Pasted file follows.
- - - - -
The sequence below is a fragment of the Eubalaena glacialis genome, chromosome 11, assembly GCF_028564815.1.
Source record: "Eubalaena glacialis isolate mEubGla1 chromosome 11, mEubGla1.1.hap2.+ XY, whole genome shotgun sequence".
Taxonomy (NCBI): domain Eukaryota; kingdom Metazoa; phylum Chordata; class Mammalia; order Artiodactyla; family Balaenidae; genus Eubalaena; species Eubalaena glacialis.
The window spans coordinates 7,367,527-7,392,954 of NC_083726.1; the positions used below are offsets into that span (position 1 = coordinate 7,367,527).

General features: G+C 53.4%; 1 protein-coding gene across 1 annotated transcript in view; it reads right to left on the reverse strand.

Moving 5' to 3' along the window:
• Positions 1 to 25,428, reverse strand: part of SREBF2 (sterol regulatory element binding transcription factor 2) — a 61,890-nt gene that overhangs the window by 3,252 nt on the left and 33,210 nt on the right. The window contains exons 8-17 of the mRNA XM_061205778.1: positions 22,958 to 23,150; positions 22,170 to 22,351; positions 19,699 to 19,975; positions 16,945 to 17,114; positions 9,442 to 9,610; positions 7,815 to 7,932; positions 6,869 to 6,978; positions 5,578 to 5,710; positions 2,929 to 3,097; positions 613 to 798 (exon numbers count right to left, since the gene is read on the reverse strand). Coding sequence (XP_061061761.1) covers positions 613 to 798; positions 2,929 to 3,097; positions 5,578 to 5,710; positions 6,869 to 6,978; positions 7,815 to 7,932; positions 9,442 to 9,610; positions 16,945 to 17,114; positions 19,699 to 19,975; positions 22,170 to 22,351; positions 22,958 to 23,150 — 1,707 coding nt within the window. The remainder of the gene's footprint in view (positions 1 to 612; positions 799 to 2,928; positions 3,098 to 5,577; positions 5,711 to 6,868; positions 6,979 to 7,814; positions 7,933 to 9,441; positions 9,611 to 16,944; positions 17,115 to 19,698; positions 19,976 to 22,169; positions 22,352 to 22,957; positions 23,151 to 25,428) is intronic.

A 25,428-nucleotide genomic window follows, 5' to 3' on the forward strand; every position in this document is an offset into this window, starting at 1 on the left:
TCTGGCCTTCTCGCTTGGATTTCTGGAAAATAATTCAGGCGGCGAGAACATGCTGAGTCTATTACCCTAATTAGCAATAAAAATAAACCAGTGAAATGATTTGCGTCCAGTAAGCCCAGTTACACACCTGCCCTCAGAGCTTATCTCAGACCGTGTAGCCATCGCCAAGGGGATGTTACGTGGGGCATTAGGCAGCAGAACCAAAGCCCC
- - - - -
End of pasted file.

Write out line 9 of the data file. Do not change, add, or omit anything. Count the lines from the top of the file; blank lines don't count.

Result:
TCTGGCCTTCTCGCTTGGATTTCTGGAAAATAATTCAGGCGGCGAGAACATGCTGAGTCTATTACCCTAATTAGCAATAAAAATAAACCAGTGAAATGATTTGCGTCCAGTAAGCCCAGTTACACACCTGCCCTCAGAGCTTATCTCAGACCGTGTAGCCATCGCCAAGGGGATGTTACGTGGGGCATTAGGCAGCAGAACCAAAGCCCC